MPC retains lending benchmark after tough deliberations
The Monetary Policy Committee (MPC) had a tough time deciding the benchmark lending rate at its marathon meeting, yesterday. But after voting, the monetary policy rate (MPR) was retained by majority vote, alongside other parameters determining the volume of money in circulation.
Governor of the Central Bank of Nigeria (CBN) and Chair of the Committee, Godwin Emefiele, disclosed that six members opted for hold, as against four that had opposing views.
The MPR was retained at 11.5 per cent around an asymmetric corridor of +100/-700 basis points. The cash reserve and liquidity ratio were also left at 27.5 and 30 per cent respectively.
The decision, however, was not overwhelming. The members were at a dilemma, as inflation had become a major issue.
“The Committee decided to adopt a hold stance, which would indicate a precautionary and consistent policy stance with the prevailing economic conditions, particularly as further economic and financial shocks are exerted from the ongoing Russia-Ukraine war,” Emefiele disclosed.
The Guardian had reported that growing concern about inflationary pressure, global move towards monetary policy normalisation, among others, presented hard choices before the rate-fixing MPC members, as they held their second meeting, earlier scheduled to hold for two days.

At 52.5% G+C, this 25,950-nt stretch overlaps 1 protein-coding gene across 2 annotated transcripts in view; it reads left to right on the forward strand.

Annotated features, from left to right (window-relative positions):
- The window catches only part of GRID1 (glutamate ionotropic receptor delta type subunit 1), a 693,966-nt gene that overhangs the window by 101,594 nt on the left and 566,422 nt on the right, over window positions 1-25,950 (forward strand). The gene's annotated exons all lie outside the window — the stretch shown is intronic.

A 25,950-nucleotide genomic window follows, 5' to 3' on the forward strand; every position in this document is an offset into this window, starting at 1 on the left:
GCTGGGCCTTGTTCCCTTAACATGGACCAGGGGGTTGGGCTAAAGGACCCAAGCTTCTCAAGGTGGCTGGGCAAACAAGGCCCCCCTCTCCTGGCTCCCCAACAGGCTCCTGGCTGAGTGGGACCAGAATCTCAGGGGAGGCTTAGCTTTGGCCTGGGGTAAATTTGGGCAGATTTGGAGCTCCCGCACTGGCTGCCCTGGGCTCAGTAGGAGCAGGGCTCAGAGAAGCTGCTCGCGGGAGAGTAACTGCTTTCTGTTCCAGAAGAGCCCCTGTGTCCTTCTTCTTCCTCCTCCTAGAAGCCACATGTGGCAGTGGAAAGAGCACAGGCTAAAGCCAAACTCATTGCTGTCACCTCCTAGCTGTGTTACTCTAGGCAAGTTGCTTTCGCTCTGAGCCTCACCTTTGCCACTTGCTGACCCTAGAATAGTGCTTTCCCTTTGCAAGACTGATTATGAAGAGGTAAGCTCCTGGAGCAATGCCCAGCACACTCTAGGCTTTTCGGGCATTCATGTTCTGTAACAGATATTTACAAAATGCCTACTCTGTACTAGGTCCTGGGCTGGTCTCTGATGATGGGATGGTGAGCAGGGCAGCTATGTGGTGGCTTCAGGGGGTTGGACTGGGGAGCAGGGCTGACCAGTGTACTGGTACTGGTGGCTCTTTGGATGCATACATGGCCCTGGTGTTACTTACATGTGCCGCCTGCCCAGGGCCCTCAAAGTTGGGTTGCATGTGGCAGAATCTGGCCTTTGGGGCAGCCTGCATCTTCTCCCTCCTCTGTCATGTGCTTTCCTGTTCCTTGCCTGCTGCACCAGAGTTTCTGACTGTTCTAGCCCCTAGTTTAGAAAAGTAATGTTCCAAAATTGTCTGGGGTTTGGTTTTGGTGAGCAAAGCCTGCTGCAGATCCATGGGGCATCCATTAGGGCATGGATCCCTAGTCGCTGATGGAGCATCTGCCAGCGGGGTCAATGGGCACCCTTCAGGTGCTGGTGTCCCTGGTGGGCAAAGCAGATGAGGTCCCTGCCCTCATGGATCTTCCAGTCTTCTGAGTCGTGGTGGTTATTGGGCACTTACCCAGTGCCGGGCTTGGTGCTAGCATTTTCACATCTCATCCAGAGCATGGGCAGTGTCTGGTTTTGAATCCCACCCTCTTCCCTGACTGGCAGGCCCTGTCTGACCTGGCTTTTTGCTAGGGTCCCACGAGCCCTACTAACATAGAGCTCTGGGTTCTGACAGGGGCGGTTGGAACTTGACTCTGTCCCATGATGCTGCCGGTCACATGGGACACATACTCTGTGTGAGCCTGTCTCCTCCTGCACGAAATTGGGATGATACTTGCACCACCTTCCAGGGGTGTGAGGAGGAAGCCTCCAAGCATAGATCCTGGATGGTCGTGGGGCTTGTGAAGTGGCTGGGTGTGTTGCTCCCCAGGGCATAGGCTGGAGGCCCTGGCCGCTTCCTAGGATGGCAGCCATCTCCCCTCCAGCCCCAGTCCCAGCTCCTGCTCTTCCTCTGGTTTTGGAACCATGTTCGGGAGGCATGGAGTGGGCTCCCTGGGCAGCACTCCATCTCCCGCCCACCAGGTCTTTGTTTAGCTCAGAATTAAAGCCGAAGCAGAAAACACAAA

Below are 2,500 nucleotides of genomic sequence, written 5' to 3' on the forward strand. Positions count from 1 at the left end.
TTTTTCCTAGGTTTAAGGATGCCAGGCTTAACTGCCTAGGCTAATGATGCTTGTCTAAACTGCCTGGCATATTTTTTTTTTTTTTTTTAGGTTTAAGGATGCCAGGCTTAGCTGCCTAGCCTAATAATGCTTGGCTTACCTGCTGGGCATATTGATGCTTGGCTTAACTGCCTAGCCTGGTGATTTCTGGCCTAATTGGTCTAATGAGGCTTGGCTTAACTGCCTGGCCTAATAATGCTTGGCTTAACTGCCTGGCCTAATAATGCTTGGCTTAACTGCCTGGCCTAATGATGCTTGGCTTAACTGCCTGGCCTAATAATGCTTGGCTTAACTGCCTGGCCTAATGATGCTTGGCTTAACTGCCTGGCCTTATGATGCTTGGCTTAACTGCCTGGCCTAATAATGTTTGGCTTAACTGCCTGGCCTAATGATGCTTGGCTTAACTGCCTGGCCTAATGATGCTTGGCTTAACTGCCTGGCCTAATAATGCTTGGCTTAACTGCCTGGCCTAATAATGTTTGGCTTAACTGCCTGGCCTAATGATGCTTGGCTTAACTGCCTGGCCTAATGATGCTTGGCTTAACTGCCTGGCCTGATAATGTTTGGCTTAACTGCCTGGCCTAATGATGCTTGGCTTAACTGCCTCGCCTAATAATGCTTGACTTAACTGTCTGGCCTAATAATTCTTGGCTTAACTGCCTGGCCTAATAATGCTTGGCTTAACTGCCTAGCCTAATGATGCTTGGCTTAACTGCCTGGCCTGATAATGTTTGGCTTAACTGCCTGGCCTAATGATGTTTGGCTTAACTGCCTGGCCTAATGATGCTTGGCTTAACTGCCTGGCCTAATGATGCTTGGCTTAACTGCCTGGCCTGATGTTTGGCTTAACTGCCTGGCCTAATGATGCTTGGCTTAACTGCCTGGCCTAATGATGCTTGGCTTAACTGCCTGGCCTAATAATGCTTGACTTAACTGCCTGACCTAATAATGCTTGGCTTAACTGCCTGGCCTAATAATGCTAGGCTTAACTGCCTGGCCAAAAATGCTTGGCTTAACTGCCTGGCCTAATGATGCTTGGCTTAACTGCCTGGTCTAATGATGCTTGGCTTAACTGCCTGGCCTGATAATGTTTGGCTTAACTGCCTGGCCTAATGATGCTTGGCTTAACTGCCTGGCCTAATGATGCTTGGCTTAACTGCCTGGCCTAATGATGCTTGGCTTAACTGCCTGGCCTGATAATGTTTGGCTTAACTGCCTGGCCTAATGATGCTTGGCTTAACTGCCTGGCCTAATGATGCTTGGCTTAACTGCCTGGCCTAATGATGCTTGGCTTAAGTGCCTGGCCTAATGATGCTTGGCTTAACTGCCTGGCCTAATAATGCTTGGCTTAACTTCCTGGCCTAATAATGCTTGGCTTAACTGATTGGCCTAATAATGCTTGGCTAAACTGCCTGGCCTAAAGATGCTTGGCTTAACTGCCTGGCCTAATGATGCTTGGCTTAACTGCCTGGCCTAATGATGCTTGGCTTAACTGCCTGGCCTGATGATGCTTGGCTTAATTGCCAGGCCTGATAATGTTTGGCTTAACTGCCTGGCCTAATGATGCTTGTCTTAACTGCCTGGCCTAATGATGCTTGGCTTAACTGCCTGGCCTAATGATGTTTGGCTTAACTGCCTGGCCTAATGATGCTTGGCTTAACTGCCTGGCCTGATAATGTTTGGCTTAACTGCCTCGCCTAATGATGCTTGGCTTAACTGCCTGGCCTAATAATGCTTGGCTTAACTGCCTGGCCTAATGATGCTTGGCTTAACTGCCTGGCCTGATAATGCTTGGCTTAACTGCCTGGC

A former member of the Committee and professor of economics and public policy, Akpan Ekpo, had called for an upward review of the MPC, saying inflation takes preeminence over growth in determining economic development.
“They left it for too long, hoping that the fiscal side would do its part. But we have not seen much effort from the fiscal authority. If I were still a member of the MPC, I would opt for a rate hike. While growth is important, it is not a sufficient condition for development.
“As prices continue to go up, it hits the poor very hard. So, inflation is very important. If I were still a part of the committee, I would consider the likelihood of a further increase in inflation and tinker with the MPR,” Ekpo had insisted.
But Emefiele said monetary tightening would not necessarily tame inflation. He added that the Committee was also mindful of the fragile growth.
He noted: “In order to rein in the rising price level, MPC was of the view that given the fragile state of the current GDP growth and the potential external and domestic headwinds from the Russia-Ukraine war, a contractionary policy stance would stifle the expected investment expansion needed to drive growth and absorb the shocks in Nigeria.
“MPC also felt that not only would tightening reverse the steady improvement recorded in credit expansion. It was also of the view that tightening would not necessarily tame the inflation, particularly where the marginal decline is relatively not yet sustainable.”